After finishing his Bachelor of Commerce degree at the University of Alberta, Sterling made the move to Vancouver Island in British Columbia. Within a stone's throw of mountains, ocean, and complete wilderness, he mountain bikes and skis during the day and is hopelessly connected to his phone and computer at all other times. His writing "career" started as he penned about his escapades while skiing and has slowly progressed to freelance marketing and promotion throughout British Columbia. Interested in anything tech and gadget related, he has thoroughly enjoyed his transition of writing for AndroidPIT.
The versatility of the Android definitely has its downsides: between design miracles, hardware monsters, and software breakthroughs there have been a ton of complete losers in all aspects of a smartphone. In fact, some of these should have no right to even exist when we look at them a bit closer. In this article, we highlight the lows of the Android world and present to you our top 11 list of the worst Android smartphones ever to grace the market.
Note: taste and personal preference does come into play a bit in this list, but in most cases the verdict is quite clear: the candidates are either ugly, useless, or just downright bizarre.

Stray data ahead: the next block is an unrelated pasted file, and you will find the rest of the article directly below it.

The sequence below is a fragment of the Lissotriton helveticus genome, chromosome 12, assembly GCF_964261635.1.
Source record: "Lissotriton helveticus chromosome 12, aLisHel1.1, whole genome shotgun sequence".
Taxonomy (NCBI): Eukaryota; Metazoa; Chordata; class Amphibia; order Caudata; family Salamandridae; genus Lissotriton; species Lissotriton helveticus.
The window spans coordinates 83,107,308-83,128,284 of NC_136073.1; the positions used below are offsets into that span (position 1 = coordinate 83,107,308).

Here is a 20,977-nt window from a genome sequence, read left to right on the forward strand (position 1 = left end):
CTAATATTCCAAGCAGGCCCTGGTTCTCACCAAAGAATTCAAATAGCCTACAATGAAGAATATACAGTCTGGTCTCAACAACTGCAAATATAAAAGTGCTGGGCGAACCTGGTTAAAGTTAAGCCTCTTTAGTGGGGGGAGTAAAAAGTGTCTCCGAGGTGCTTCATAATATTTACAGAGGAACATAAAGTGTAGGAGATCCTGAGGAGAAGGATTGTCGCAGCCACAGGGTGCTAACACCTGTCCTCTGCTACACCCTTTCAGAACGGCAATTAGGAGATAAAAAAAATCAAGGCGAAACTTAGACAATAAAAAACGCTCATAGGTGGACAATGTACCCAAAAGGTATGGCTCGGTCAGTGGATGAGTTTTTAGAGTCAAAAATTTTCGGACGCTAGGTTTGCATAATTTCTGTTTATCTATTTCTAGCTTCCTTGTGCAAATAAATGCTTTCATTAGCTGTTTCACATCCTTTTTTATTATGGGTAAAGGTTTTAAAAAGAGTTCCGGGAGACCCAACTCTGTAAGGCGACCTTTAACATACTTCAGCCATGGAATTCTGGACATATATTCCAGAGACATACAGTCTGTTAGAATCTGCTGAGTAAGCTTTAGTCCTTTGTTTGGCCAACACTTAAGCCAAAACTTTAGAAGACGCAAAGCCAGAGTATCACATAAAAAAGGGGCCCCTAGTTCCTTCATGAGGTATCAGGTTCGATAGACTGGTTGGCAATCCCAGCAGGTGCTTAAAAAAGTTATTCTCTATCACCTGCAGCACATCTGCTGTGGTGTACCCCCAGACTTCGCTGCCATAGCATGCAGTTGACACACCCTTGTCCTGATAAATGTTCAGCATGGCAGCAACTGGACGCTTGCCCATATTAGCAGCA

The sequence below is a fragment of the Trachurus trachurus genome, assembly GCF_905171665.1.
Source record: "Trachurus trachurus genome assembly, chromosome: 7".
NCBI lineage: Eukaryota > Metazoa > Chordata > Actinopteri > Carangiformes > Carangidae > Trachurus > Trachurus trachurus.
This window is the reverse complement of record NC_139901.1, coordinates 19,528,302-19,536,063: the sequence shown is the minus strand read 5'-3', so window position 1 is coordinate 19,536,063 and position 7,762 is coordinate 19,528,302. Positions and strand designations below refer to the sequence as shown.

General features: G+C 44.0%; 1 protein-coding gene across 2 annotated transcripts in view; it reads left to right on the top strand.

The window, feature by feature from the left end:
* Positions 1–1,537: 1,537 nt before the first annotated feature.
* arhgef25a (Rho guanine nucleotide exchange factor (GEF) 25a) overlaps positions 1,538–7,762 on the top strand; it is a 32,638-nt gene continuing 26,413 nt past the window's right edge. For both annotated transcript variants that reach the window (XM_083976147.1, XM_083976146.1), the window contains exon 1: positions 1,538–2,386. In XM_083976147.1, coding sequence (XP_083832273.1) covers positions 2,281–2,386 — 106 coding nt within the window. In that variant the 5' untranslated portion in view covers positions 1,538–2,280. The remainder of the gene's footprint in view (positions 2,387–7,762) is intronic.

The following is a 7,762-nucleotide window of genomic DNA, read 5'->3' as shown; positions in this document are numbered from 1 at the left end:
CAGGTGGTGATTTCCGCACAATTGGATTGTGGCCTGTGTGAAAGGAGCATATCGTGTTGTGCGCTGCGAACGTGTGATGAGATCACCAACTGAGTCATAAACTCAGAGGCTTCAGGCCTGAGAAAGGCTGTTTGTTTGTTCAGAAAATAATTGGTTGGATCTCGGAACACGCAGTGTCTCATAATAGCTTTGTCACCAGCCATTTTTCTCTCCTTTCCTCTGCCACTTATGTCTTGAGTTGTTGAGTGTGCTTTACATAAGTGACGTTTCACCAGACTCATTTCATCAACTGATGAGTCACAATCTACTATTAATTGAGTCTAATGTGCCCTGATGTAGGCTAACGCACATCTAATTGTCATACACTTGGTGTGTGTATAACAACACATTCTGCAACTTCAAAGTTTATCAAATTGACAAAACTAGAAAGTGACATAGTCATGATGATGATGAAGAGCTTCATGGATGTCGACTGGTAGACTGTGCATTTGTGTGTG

Samsung Galaxy Ace
If you’re a masochist, the Galaxy Ace might be right up your alley. The middle-class smartphone from Samsung had no redeeming qualities about it: a small display with a bad resolution, a miserably camera, constant crashing, and just an all-around weird design. The Ace is one of the best examples that not everything Samsung touches turns to gold as this phone was a giant turd.
Samsung Galaxy Fit
Yet another example coming from Samsung? Here we go. It should also be noted that the Galaxy Fit was actually released in 2013. With Android 2.3 on board and a the display coming in at a measly 240x320, it couldn’t even break out in the beginner market. The name Fit was also a horrible play on words, or just a bad joke from Samsung: the smartphone itself was about as fit as a pensioner in a wheelchair and as useful as a rotary phone.
The best way to stop people from trying to use your smartphone, just give them your Wildfire. They will despair and swear off smartphones for the rest of their days. The device is indeed a smartphone though, but everything that makes Android a pleasure to use is turned into pure torture with this device. Anyone who has ever attempted to determine their location via GPS or browse the browser on their Wildfire knows exactly what I’m talking about.
Sony Xperia Play
Did you want a smartphone? How about if we told you your smartphone could be a controller too? Taking notes from the Nokia NGAGE, Sony aimed for the gamer community with this one and missed the mark. A good idea that crashed and burned due to faulty controls, lack of processing power, and a small selection of games. Also, the voice quality was absolutely abysmal. At least the Xperia Play put a demise (for now) into the smartphone-controller hybrid.
LG Optimus L3 II
Launched in the summer of 2013, the Optimus L3 II looks like it was pulled from the early days of smartphones. You might think it was a joke, but this thing was the real deal. With a display resolution that reminded you of playing with your first Game Boy back in the 1990s, the chassis of the phone was equally as thick and the hardware was on the same level. Even for the low, low price of $150 dollars, I don’t think you’d wish this smartphone on your worst enemy.